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One can design plugins in C using 2 techniques (AFAIK):

  1. Use dlopen() all the way: The core code expects all functions in library to have a known name and prototype. It dlopen()s the library and gets all the function pointers via dlsym()
  2. Keep one exposed known function which takes in a structure that is filled with implemented functions by plugin. This one function is got via dlsym() and called once in beginning.

Which technique do you think is better and why? Please mention any other ways of doing this if any.

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It depends on whether you care about portability. Using dlopen, dlsym etc will limit you to a specific subset of operating systems. You might want to consider other options which are more platform-agnostic. –  Paul R Feb 6 '11 at 18:30
@Paul R: I'm curious what more platform-agnostic solutions exist that you are suggesting (beyond a wrapper around dlopen/LoadLibrary)? –  BMitch Feb 6 '11 at 19:14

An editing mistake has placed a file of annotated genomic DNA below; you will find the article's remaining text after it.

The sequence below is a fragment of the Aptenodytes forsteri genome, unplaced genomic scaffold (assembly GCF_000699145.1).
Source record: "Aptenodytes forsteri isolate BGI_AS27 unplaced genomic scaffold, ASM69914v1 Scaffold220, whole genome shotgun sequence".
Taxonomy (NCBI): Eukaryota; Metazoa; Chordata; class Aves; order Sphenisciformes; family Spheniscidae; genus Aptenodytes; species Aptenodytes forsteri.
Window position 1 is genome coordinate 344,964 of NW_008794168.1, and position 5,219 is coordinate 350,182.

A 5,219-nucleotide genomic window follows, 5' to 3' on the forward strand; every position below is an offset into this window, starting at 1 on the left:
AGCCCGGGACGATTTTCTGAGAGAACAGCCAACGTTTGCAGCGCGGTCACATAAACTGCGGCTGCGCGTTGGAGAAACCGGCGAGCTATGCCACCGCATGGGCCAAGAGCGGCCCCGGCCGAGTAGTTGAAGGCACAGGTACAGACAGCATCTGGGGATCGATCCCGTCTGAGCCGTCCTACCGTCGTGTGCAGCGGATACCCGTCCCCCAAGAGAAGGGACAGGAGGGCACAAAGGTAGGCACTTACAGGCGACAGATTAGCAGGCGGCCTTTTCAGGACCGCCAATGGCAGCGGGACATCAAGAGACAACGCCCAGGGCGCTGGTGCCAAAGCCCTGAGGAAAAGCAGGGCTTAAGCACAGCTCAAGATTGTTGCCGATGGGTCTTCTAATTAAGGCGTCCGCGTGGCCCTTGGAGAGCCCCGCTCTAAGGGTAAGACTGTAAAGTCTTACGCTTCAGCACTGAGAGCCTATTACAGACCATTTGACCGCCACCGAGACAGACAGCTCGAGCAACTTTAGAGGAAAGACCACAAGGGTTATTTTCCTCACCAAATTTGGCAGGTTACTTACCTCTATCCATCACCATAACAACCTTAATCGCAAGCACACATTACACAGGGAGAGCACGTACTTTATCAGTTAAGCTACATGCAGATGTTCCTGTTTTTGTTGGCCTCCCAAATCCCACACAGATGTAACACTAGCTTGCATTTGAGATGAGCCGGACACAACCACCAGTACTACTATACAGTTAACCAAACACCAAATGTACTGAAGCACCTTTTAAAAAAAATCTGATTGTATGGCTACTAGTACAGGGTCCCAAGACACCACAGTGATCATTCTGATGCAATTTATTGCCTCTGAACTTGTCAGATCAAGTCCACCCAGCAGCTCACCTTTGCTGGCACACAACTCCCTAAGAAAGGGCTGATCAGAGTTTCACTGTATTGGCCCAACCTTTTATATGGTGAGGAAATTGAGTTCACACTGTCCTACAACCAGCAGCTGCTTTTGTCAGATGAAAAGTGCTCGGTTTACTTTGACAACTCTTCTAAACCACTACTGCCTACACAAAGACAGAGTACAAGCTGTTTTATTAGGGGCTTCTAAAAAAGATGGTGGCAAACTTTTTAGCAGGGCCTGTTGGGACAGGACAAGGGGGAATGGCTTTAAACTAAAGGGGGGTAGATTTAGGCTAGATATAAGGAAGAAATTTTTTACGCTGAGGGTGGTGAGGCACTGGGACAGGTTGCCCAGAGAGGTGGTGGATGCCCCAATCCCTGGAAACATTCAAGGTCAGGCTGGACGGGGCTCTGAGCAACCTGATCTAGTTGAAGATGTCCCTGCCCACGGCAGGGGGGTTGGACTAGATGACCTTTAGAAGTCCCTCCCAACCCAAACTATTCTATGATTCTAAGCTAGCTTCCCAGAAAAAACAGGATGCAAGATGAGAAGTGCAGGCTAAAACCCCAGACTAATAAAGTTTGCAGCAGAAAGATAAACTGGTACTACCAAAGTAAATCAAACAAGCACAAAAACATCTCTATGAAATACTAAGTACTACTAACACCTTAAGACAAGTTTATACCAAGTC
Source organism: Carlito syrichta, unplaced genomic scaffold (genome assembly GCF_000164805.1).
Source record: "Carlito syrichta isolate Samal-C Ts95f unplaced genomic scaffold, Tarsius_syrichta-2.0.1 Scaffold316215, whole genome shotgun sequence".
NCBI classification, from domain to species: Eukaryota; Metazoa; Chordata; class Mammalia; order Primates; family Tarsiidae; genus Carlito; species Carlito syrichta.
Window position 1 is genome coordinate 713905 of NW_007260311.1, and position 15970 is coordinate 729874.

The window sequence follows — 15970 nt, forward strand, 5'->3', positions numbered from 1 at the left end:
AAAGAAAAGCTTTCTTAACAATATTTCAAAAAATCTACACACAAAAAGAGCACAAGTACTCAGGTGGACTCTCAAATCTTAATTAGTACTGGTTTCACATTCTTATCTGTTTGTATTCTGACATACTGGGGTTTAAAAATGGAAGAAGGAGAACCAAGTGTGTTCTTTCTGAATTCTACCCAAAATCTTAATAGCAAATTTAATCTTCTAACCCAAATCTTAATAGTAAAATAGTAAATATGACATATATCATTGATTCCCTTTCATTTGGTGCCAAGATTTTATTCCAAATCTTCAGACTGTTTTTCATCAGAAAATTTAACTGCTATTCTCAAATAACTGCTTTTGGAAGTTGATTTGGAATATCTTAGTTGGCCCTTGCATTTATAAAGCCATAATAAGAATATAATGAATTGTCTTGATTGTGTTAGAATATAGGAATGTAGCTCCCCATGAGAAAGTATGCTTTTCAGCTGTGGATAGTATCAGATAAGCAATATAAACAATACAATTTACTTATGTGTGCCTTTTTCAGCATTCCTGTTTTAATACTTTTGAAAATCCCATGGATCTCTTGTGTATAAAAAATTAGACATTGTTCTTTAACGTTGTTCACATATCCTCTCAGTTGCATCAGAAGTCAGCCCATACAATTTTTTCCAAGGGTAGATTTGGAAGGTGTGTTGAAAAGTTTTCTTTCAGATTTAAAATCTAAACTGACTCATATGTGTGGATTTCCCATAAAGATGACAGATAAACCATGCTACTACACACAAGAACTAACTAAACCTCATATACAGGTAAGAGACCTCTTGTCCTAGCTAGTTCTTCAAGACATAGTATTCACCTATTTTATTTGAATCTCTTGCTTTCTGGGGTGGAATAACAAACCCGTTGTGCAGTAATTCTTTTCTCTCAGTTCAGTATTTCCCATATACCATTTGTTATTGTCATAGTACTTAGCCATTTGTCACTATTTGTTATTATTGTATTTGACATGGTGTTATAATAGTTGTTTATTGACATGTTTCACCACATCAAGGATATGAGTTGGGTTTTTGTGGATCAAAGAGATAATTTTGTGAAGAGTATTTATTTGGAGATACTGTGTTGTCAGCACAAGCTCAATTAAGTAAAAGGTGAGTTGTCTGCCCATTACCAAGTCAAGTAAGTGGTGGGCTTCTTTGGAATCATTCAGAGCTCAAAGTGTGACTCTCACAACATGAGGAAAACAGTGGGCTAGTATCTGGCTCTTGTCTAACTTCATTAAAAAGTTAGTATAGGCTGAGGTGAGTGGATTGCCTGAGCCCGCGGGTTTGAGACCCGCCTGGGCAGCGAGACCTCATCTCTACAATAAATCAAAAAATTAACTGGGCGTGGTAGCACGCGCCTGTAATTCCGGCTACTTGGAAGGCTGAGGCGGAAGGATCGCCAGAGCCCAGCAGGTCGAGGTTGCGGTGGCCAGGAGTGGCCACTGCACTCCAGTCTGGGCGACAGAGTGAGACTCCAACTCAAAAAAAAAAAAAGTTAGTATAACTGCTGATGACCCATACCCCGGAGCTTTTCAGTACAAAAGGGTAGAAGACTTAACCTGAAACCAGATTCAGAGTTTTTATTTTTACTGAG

@B Mitch: a plug-in architecture is just a convention - a contract between an application and the chunks of code that constitute its plug-ins - such architectures have been around since before Linux even existed. –  Paul R Feb 6 '11 at 20:11
@Paul R: I'm not disagreeing that the architecture has existed for a long time, I'm just curious what portable implementations of it exist in C. Thanks. –  BMitch Feb 6 '11 at 20:52

1 Answer 1

up vote 1 down vote accepted

I prefer the second way, since it will be a lot easier:

  • to load your plugin: it needs just a single call to dlsym, instead of tens

  • to handle your plugin: you can pass around the structure with the function pointers. Instead that passing tens of functions or building such a structure in the framework in order to pass it around.

Remember that easier means less error-prone.

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